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Draisaitl's ability to adapt how he dominates is key to Oilers' success

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Leon Draisaitl is an immense and versatile attacking talent, this we know.

At his best, he's the preferred and most profitable target for Connor McDavid, who's capable of sliding into virtually any soft pocket in any defensive-zone coverage and hitting the target from all angles with his quick and powerful release. Also strong as all hell, he's a bull who can use his body and off-hand to shield the puck and maintain possession for prolonged stretches deep in the offensive zone, either to allow his teammates to work themselves in position to continue the cycle or to set up a pass of his own.

He's like prime Joe Thornton, but he shoots the puck like Steven Stamkos. His abilities and mastery of the offensive zone is about as vast and detailed as it comes when compared to the list of handfuls in the NHL right now. It's a mix that's won him a Hart Trophy, and saw him become the first player in more than quarter century to record more than 55 goals and 55 assists in the same season.

What Draisaitl is not is an obvious plus skater, but he's covered the ice far better than he's ever given credit for over the course of his career.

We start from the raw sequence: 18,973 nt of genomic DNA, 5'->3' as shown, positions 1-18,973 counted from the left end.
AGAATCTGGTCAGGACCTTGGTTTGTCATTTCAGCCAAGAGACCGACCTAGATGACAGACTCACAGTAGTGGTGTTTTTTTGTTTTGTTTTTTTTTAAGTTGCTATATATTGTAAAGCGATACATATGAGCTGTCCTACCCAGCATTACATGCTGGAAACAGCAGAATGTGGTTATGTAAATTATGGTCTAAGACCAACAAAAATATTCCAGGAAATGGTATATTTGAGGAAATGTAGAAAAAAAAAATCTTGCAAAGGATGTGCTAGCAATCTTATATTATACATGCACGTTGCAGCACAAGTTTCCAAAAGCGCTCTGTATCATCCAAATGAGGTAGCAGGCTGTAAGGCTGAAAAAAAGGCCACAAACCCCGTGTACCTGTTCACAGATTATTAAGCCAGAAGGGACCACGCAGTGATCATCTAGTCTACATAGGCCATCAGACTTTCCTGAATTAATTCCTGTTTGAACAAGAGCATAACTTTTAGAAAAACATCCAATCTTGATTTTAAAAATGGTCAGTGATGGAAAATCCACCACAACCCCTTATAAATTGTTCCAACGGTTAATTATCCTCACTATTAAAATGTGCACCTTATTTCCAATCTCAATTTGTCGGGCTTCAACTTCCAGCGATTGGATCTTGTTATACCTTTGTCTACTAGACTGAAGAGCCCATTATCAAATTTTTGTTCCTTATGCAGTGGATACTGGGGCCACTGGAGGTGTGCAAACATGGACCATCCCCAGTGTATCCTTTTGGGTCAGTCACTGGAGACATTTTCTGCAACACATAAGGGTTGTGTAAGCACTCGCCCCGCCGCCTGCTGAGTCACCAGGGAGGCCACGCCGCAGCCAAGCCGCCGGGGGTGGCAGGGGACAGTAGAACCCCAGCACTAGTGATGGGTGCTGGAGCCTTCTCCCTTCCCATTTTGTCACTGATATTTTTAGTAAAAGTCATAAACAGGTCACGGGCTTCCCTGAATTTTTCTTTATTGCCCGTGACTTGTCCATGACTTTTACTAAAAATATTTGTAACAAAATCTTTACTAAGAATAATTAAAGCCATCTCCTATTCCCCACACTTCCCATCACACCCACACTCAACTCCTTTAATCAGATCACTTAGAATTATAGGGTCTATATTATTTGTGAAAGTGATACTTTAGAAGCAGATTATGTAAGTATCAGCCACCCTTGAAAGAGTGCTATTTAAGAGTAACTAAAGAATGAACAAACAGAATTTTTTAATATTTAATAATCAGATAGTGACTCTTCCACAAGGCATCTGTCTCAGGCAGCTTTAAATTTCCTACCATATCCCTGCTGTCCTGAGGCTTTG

And everything we have seen this postseason is a reminder of that.

There are many players on the final four teams managing injuries right now, but few have appeared as affected as Draisaitl. His stride is short and his turns are limited after suffering a reported high-ankle sprain in Round 1 versus the Los Angeles Kings. One of the more difficult injuries to manage in hockey, Draisaitl has been taken out of his second-line centre position and asked to do all he can to help maximize McDavid on his right wing.

CALGARY, AB - MAY 18: Edmonton Oilers Center Leon Draisaitl (29) passes the puck to Edmonton Oilers Center Connor McDavid (97) during the third period of game 1 of the second round of the NHL Stanley Cup Playoffs between the Calgary Flames and the Edmonton Oilers on May 18, 2022, at the Scotiabank Saddledome in Calgary, AB. (Photo by Brett Holmes/Icon Sportswire via Getty Images)
As Connor McDavid takes his game to another level, Draisaitl has simplified his approach. Both have been critical to the Edmonton Oilers. (Photo credit: USA TODAY Sports)

What was a move made out of necessity has turned out to make all the difference for the Edmonton Oilers.

Draisaitl and McDavid have taken their partnership to the next level since linking up late in the Los Angeles series. In the last seven games spread across parts of three series, No. 29 and No. 97 have outscored opponents 18-7 at even strength and 22-7 overall in their shared minutes, while the Oilers are working at a 17-10 scoring deficit with both players on the bench.

Edmonton's two superstars have collected 36 combined points (out of a possible 44) on those 22 goals scored in shared ice, which works out, remarkably, to an average of more than three goals per game in the throes of the NHL postseason.

Of course, McDavid has taken his performance to another level over the last few weeks, at times single-handedly driving the Oilers.

But ranking just slightly below the legendary performance of the captain in terms of importance is Draisaitl, and the critical adjustments he's made to his game.